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J Clin Pathol. 2007 Sep;60(9):1001-5. Epub 2006 Dec 8.

HER2 evaluation using the novel rabbit monoclonal antibody SP3 and CISH in tissue microarrays of invasive breast carcinomas.

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IPATIMUP, Institute of Molecular Pathology and Immunology, University of Porto, Porto, Portugal.



Laboratory methods for HER2 assessment currently include immunohistochemical (IHC) methods (measuring protein overexpression) and fluorescence in situ hybridisation (FISH) (measuring gene amplification). The measure of HER2 protein by IHC is usually assessed by the mouse monoclonal antibody CB11, and polyclonal antibodies (Herceptest) directed against the internal portion of the receptor. Recently, chromogenic in situ hybridisation (CISH), in which HER2 is detected by a peroxidase reaction and the gene amplification can be determined by regular bright-field microscopy, has emerged as an alternative to FISH.


To evaluate the status of HER2 in tissue microarrays (TMAs) of invasive breast cancer using the novel rabbit monoclonal antibody SP3 directed against the external portion of HER2, and correlate the results with CB11 and CISH.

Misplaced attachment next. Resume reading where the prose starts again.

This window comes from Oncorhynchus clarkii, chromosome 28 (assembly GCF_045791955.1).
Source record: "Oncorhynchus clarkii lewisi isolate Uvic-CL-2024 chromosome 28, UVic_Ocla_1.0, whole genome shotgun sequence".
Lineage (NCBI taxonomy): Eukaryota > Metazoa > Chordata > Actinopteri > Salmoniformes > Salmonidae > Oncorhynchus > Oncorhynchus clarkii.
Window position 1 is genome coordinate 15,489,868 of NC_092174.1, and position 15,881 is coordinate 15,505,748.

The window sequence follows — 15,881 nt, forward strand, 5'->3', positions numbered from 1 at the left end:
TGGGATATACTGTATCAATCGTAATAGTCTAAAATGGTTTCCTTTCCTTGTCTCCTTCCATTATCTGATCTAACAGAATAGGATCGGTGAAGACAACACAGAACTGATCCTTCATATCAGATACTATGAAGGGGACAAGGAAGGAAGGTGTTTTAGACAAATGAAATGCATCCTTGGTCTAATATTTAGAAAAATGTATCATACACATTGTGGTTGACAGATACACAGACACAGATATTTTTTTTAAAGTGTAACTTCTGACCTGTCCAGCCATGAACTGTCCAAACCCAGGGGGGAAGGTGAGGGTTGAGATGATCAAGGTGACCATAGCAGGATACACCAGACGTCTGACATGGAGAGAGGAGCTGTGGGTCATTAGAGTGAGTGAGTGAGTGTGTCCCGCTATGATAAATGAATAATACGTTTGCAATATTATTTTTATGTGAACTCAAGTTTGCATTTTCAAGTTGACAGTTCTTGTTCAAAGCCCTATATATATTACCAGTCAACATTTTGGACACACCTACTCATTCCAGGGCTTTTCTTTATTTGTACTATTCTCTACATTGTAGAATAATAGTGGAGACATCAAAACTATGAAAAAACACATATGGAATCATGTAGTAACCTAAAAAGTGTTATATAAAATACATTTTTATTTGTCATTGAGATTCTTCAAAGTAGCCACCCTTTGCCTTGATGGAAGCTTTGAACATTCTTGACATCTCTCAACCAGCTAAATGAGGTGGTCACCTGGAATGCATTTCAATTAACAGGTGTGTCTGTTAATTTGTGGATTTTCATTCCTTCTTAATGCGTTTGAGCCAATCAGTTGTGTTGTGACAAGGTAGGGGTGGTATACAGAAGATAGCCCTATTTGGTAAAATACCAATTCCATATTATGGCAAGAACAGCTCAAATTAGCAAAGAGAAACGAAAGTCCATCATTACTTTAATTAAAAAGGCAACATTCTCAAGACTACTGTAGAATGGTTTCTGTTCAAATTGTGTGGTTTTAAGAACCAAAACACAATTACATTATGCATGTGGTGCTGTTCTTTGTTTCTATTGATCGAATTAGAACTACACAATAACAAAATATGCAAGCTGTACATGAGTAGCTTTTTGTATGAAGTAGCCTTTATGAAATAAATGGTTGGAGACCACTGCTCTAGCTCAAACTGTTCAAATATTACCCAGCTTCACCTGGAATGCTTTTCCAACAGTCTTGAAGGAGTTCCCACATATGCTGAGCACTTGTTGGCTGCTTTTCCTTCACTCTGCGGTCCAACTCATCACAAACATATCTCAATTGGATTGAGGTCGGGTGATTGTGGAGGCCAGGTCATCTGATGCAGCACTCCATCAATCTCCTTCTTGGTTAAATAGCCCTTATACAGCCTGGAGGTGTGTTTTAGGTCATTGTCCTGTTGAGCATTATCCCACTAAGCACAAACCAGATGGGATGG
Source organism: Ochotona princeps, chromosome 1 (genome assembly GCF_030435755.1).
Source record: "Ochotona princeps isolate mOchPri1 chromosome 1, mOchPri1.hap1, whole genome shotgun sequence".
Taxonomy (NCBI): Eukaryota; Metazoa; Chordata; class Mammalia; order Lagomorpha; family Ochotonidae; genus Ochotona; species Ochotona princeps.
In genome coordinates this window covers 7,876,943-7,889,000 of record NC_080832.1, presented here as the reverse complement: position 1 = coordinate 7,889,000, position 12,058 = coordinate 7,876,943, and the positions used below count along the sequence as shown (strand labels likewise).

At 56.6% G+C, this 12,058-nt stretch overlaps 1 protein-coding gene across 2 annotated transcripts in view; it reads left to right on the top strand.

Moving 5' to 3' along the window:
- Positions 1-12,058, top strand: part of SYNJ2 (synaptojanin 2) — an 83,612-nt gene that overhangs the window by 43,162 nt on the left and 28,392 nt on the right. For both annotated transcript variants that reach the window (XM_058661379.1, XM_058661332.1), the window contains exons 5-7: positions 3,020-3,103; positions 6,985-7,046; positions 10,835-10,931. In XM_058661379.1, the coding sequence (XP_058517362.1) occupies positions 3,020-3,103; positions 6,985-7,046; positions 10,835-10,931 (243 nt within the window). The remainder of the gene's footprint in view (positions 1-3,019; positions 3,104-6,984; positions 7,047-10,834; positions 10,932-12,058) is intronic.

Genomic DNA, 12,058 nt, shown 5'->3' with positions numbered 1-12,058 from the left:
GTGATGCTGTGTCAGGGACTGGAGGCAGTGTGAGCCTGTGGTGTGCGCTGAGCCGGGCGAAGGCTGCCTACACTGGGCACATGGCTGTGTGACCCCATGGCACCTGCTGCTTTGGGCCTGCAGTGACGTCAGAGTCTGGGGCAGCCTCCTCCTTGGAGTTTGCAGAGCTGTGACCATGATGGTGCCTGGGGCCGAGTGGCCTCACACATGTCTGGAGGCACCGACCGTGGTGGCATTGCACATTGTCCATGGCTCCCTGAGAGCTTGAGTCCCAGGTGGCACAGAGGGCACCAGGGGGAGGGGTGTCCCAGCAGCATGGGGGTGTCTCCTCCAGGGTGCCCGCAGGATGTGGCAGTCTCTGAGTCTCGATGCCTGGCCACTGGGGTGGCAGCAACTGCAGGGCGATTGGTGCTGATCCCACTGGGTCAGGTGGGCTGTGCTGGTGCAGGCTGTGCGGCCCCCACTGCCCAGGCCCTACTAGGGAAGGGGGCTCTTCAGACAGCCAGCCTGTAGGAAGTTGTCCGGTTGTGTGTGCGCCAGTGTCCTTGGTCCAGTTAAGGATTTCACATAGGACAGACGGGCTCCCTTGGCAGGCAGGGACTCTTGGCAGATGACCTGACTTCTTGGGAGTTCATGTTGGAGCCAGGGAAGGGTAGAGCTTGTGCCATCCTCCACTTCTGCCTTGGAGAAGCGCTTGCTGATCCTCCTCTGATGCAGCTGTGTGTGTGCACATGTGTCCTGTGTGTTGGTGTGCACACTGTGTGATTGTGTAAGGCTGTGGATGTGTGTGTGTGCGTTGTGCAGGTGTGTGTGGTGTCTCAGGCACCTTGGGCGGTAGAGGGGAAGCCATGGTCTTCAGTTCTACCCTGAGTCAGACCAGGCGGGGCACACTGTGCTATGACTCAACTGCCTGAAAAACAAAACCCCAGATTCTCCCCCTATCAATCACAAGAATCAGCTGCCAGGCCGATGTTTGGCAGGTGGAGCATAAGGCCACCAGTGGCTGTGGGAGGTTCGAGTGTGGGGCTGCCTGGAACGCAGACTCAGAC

IHC was performed with two antibodies (CB11 and SP3) and CISH for HER2 in 10 TMA blocks with 190 formalin-fixed paraffin-embedded cases of invasive breast carcinomas.


The correlation between SP3 and CB11 was significant (p<0.001) with an agreement rate of 86.9%. When the staining pattern of the two antibodies was compared, the majority of SP3 immunostainings were assessed more easily, with a strong complete membrane staining pattern without non-specific cytoplasmic staining. There was a good correlation between SP3 and CISH (p<0.001). 23/24 SP3 3+ cases showed gene amplification, 97.3% of the cases without gene amplification were SP3 negative, and 6/7 SP3 2+ were amplified.


The high level of agreement between SP3, a monoclonal antibody that recognises the extracellular domain of the HER2 receptor, and CB11 and CISH, shows that this novel antibody is a reliable candidate to evaluate the expression of HER2 in breast cancer.

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